Are you thinking about becoming an electrician and wondering what a typical working day would look like? In this blog post, we look at the day-to-day life of an electrician and what jobs they tend to do!
But first: what exactly is an electrician?
An electrician is a qualified professional who specialises in a variety of electrical work, such as planning and installing wiring systems, testing and maintaining electrical equipment, and running power supplies to public events.
If you decide to become an electrician, you will have to choose between entering the field as a generalised electrician or working in a specialist niche. This choice will determine what the day-to-day functions of the job are; not all electricians tackle exactly the same tasks.
However, in most areas of this field, the general daily tasks remain the same.
What jobs do electricians do?
Throughout the majority of the working week, general electricians will have to conduct a set of common tasks required by businesses and homeowners. These often involve...
- Planning, writing and understanding diagrams and floor plans
- Repairing damaged wiring and equipment using a range of power and hand tools
- Diagnosing wiring issues, failing components, poor connections and overloaded circuits using specialised tools such as thermal imaging
- Testing electrical systems and circuits using devices such as oscilloscopes and voltmeters
- Assessing electrical systems, components and equipment to spot any potential hazards and defects
- Planning and installing electrical wiring and fixtures based on job specs and local codes
Working hours of an electrician
The majority of electricians work a standard eight-hour shift, five days a week and sometimes even on weekends. However, as an electrician, you should be prepared to work during off-hours too, dealing with the wiring and voltage issues that can occur at any hour of the day. This is common throughout the electrical industry, with many general electricians available for on-call emergency service.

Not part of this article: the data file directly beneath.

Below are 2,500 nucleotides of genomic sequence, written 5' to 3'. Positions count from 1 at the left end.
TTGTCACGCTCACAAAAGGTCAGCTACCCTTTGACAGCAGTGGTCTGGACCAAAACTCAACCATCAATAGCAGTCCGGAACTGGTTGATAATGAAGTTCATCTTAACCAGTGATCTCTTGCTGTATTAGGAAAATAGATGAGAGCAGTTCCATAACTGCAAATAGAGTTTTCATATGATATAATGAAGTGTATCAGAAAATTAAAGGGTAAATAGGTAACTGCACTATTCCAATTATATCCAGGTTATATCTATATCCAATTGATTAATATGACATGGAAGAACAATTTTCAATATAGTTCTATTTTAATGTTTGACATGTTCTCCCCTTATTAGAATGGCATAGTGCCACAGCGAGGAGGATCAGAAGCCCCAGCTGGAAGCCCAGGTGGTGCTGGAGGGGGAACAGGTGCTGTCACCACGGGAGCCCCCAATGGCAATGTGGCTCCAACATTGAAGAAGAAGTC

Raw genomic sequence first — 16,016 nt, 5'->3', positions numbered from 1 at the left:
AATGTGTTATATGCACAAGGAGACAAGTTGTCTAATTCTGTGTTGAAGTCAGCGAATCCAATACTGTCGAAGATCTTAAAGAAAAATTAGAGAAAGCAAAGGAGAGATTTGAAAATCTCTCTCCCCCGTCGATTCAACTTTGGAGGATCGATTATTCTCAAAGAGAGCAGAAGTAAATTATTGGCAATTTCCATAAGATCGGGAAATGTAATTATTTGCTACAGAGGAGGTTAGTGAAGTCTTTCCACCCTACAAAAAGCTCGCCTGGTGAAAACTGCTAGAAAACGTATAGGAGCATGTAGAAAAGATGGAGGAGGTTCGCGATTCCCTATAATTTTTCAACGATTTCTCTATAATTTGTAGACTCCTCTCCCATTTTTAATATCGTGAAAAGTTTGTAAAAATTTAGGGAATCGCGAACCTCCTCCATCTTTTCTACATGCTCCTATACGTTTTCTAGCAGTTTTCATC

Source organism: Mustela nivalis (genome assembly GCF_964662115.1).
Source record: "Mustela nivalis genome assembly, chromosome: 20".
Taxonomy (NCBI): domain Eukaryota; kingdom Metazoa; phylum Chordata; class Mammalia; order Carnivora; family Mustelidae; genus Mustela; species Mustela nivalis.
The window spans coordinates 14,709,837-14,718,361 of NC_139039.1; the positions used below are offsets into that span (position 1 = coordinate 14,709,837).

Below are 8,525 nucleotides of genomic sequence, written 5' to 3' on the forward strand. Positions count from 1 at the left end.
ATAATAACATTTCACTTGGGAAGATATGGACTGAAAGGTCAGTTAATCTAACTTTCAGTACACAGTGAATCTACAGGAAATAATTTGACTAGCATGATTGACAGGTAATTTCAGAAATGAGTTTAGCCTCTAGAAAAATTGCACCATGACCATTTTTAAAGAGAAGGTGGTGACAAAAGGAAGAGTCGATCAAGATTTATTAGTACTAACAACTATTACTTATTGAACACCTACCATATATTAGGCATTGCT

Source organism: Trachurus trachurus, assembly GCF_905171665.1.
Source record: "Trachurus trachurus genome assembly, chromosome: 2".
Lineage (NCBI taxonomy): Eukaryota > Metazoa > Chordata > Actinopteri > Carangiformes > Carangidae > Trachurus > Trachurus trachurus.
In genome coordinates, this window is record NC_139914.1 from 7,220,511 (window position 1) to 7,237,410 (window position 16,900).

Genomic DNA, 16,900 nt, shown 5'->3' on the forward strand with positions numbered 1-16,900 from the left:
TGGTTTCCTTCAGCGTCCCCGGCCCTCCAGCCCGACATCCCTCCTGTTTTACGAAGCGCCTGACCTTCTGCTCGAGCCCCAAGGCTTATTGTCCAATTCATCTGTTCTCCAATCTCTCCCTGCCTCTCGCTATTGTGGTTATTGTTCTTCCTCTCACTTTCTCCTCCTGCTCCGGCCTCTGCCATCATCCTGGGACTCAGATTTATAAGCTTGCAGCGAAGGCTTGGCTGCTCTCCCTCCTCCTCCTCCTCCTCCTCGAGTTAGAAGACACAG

The work you are assigned will very much depend on the terms of your employment. Whether you're an independent contractor or working for an established company, you will either set your own schedule of work or be assigned jobs to complete across a variety of different sites.
One thing's for sure, though: all electricians should be prepared to work for longer than planned. Once you begin working, you can quickly discover that the one job you were assigned to do is just a small part of a much bigger problem that will take more time to fix.
More on the jobs electricians do
As you can see from the information above, working as a successful electrician requires a wide range of specialised skills, as well as good reading comprehension and analysing in order to determine the best route to success for each individual job.
Because of the danger and complexity of electrical work, it is essential that you study and learn from qualified and experienced professionals.
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